Hopes for Arabian Sea port fading amid region’s volatility

From the window of his plush office, Mr Dostain Jamaldini, the moustachioed chairman of the Gwadar Port Authority, looks upon the mostly deserted, three-berth deep seaport that he argues could one day rival Dubai, Hong Kong or Singapore.

At present, no cargo ship is visible in the tranquil Arabian Sea waters – just the small fishing trawlers.

But Mr Jamaldini says the empty port, built with Chinese financial and technical help at a cost of US$248 million (S$340 million), finished nearly a decade ago and barely used since, will buzz with traffic by December next year. By that time, Gwadar should be linked by road to the rest of Pakistan, a key part of the plan to create a vibrant and bustling hub.

“Gwadar has the potential to become one of the world’s biggest ports,” he says. “Once we have connectivity, the port will see traffic. We are now waiting for the road.”

The long-anticipated road is slated to be a modern highway network that seamlessly links Gwadar to China’s Xinjiang province, giving the landlocked Chinese region access to the Indian Ocean.

A train should run alongside and Beijing also wants to build oil pipelines from Gwadar to western China, potentially a quicker and easier route for supply from the Gulf.

Yet realising this ambitious vision requires extensive ground infrastructure in Balochistan – one of Pakistan’s poorest, most troubled provinces, with a long history of armed separatist insurgency.

Analysts say the region’s volatility could prove an obstacle to realising the US$46 billion China-Pakistan Economic Corridor (CPEC).

In August, Quetta, Balochistan’s provincial capital, was rocked by a sophisticated suicide bomb that killed 70 people, many of them lawyers.

Pakistan – which has established a 15,000-man security force to protect the infrastructure and the Chinese engineers – publicly called the attack an attempt to disrupt the massive development.

“The port has been a white elephant all these years,” says Mr Ahmed Rashid, author of several books on Pakistan and Central Asia. “Unless peace comes to this region and there are political deals done, this infrastructure will be another white elephant. Who is going to send goods down this road? Look at the area you are traversing.”

Professor Brahma Chellaney, a professor of strategic studies at New Delhi’s Centre for Policy Research, said securing the infrastructure will remain a continuous, expensive burden. “All it will take for the insurgents to scare away trade on that route will be to carry out hit-and-run attacks on one small stretch of it,” he said. “I think the Chinese are going to feel very frustrated with this investment.”

While Beijing remains publicly committed, some Chinese analysts have suggested that it prioritise infrastructure development in South-east Asia instead.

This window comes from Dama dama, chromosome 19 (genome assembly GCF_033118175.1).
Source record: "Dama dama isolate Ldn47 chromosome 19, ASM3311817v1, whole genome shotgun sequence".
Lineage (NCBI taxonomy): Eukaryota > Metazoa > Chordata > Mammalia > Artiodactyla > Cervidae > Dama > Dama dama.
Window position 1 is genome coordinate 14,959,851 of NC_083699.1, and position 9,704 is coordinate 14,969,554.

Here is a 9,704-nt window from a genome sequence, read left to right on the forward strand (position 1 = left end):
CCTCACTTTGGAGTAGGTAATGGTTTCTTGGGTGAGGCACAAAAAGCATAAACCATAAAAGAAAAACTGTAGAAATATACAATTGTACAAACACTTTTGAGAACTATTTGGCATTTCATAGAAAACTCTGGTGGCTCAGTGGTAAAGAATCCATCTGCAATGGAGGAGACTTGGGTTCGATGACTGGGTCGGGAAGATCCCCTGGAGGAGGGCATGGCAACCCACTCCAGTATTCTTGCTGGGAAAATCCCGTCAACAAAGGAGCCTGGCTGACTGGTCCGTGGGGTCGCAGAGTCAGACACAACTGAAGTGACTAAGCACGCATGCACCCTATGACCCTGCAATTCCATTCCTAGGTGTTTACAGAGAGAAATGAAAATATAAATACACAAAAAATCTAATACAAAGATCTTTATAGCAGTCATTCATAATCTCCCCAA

“The increasing cost of security is becoming a big problem in efficiently pushing forward the projects,” said a recent article in The Global Times, a tabloid owned by China’s Communist Party mouthpiece, the People’s Daily. “It is unlikely to be plain sailing for China and Pakistan??People in the two countries should be prepared for setbacks.”

Balochistan’s resistance to Pakistani authority dates back to the 1947 end of British rule, when the heart of the restive region was Kalat state.

Initially, it was agreed it could remain an independent, sovereign state but within a year, it was forced to accede to Pakistan. Since then, the sparsely populated region – which is rich in gas and minerals – has had many armed insurgencies. Militants have demanded regional autonomy and that the profits from Balochistan’s vast mineral wealth be used for the province’s development.

For its part, the Pakistani army has ruthlessly suppressed the insurgencies and their civilian supporters. “They threw everything they had against the Baloch,” Mr Srinath Raghavan, a senior research fellow at the Indian Institute of King’s College London, said of the Pakistani military. “The scale and degree of ruthlessness in which military force has been used – not just against insurgents but the civilian population – has been quite intense. The local population has paid quite a heavy price.”

Today, Western diplomats in Islamabad say Balochi insurgents have been pushed out of the main cities, although the Shura, or ruling council, of the Afghan Taliban, is still believed to be in Quetta.

Yet analysts believe the ambitious Chinese infrastructure remains vulnerable. Balochi nationalists call the project “illegal”, and complain that the main benefits will accrue to Punjab, the political base of Prime Minister Nawaz Sharif.

“Putting in this pipeline through an area where people are deeply unhappy with the Pakistani state is waving a red flag,” said Professor Sumit Ganguly, an Indiana University political scientist focused on South Asian security issues.

In an interview, a Baluchi separatist leader, who asked not to be identified, also warned of turbulence if the project went ahead. “Unless there is a political settlement,” he said, “militant groups will continue to pose a threat to CPEC and will continue to attack wherever there is an opportunity.”

Source: The Financial Times